Hate Losing Your Stuff? You'll Love Tile.
Like most people, Nick Evans and Mike Farley hated to lose things. So the engineers applied their professional knowledge to their personal problem. What if they could use mobile technology to ensure they never misplaced their keys, wallet or phone again?
The two friends started developing Tile—a lost-item finder and mobile app—in late 2012, leaving their full-time software jobs to do so. “Mike and I wanted to take a simple, universal problem and put together a simple, elegant solution for it,” says Evans, who serves as Tile’s CEO.
After incubating the San Mateo, Calif.-based startup with Silicon Valley mobile accelerator Tandem Capital, which netted the duo $200,000 in seed funding, they famously raised $2.6 million through a monthlong Selfstarter crowdfunding campaign in summer 2013. (Their initial ask was just $20,000.) In all, roughly 50,000 backers hoping to keep tabs on their purses, laptops, mobile devices, luggage, cars and bicycles preordered about 180,000 Tile devices.
The square plastic Tile, which measures less than 1.5 inches, attaches to an item by hook, ring or adhesive and uses Bluetooth Low Energy to record the last place it was left. The system alerts the user visually on their phone—and if desired, by melody from the Tile itself—when they’re within 100 feet of the item. Individual Tiles sell for $25, four-packs for $70, eight-packs for $130 and 12-packs for $180. The app, so far available only for iOS, is free.
The app supports up to eight Tiles at once, each of which lasts about a year. (Users can return dead Tiles to the company for recycling.) Users also can log into their Tile account on a friend’s device running the app (handy if you lose your phone). And a Community Find feature taps the entire Tile network to discreetly locate lost items, provided they’re in range of another Tile user.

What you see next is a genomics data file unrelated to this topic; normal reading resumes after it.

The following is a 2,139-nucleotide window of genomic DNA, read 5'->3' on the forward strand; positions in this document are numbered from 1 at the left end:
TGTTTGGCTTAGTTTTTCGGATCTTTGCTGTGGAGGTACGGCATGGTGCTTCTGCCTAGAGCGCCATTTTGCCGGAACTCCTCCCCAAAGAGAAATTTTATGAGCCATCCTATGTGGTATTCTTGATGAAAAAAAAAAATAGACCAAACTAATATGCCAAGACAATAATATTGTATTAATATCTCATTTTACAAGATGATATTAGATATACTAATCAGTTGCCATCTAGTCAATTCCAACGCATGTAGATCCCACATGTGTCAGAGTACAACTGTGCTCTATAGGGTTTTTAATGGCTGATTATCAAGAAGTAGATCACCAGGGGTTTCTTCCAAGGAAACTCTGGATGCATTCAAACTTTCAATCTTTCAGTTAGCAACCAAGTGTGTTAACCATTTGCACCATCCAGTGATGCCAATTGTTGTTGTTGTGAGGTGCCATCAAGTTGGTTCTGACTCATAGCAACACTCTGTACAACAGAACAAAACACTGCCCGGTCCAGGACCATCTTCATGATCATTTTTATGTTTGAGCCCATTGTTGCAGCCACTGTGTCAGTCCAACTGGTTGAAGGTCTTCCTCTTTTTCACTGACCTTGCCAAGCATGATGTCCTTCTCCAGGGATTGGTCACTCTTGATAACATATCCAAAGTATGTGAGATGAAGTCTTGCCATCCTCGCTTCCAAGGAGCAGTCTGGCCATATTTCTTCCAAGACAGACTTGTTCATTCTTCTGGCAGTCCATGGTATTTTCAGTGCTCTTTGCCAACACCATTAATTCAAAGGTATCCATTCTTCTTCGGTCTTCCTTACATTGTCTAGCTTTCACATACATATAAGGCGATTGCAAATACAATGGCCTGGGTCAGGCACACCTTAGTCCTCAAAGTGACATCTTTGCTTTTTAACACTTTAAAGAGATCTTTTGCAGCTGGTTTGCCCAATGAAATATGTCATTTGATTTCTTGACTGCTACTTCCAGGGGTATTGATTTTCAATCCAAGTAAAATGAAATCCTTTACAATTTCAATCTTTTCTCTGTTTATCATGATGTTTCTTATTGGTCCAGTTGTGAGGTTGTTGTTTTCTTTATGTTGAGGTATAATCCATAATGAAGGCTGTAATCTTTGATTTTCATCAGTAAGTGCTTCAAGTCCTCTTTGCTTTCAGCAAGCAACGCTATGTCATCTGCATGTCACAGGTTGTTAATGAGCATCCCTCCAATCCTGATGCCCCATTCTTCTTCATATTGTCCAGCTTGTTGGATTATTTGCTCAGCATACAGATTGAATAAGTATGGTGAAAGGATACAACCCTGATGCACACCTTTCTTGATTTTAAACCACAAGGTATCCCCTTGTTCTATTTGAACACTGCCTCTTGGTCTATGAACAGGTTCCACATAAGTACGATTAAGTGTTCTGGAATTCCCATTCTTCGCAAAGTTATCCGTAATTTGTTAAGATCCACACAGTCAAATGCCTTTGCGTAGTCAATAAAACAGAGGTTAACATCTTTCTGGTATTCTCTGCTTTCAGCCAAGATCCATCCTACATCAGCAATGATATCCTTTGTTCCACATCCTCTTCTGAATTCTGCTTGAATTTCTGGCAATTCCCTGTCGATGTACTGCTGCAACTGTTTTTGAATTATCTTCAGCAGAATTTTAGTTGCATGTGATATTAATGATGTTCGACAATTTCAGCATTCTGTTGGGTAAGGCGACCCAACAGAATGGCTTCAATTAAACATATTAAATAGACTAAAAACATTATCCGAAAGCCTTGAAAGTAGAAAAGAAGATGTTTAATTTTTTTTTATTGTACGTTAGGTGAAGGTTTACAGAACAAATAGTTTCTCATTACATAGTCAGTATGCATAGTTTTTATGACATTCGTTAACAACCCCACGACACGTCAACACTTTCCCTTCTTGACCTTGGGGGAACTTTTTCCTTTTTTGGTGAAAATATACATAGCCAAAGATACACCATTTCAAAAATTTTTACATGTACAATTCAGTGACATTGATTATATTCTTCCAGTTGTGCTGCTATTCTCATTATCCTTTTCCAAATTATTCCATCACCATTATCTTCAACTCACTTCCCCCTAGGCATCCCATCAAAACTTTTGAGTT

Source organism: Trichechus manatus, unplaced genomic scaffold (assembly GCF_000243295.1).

After struggling to fulfill the initial avalanche of orders, Tile changed manufacturers, raised $3.5 million more in seed funding, beefed up its staff and began shipping the product in summer 2014. The company has shipped more than 500,000 Tiles to 30 countries.
Evans declined to give revenue or customer figures but did say demand for the product continues to increase month over month. To scale production, the company raised $9.5 million in Series A funding led by Silicon Valley firm GGV Capital in August 2014. The round included angel contributions from technology bigwigs hailing from GoPro, Yahoo, Square, Guitar Hero and Buddy Media, among other companies.
Tile used the funds to expand from 10 employees to 20, bringing in new developers and staffers in quality control, marketing and customer support. The company is developing an Android version, although Evans declined to give a release date. Also in the pipeline: a feature that tracks Tiles shared among users (for example, to find a remote control or storage-unit key), and a selection of smaller, thinner Tiles in multiple colors.
Tile is sold on Amazon and through the company’s website, but the startup is hatching plans to expand into other online and brick-and-mortar channels. New partnerships are in the works, too. Last year, for example, BLUNT, which bills itself as the “world’s first traceable umbrella,” began selling products with Tile embedded.
Jeff Richards, managing partner at GGV Capital, believes Tile’s simple design, ease of use and reasonable price will make it a smash hit.
“We really think this is a mass-market product,” says Richards, who sits on Tile’s board of directors. “This is the kind of the product tha I can send to my mom, and she can set it up herself and be using it the next day.”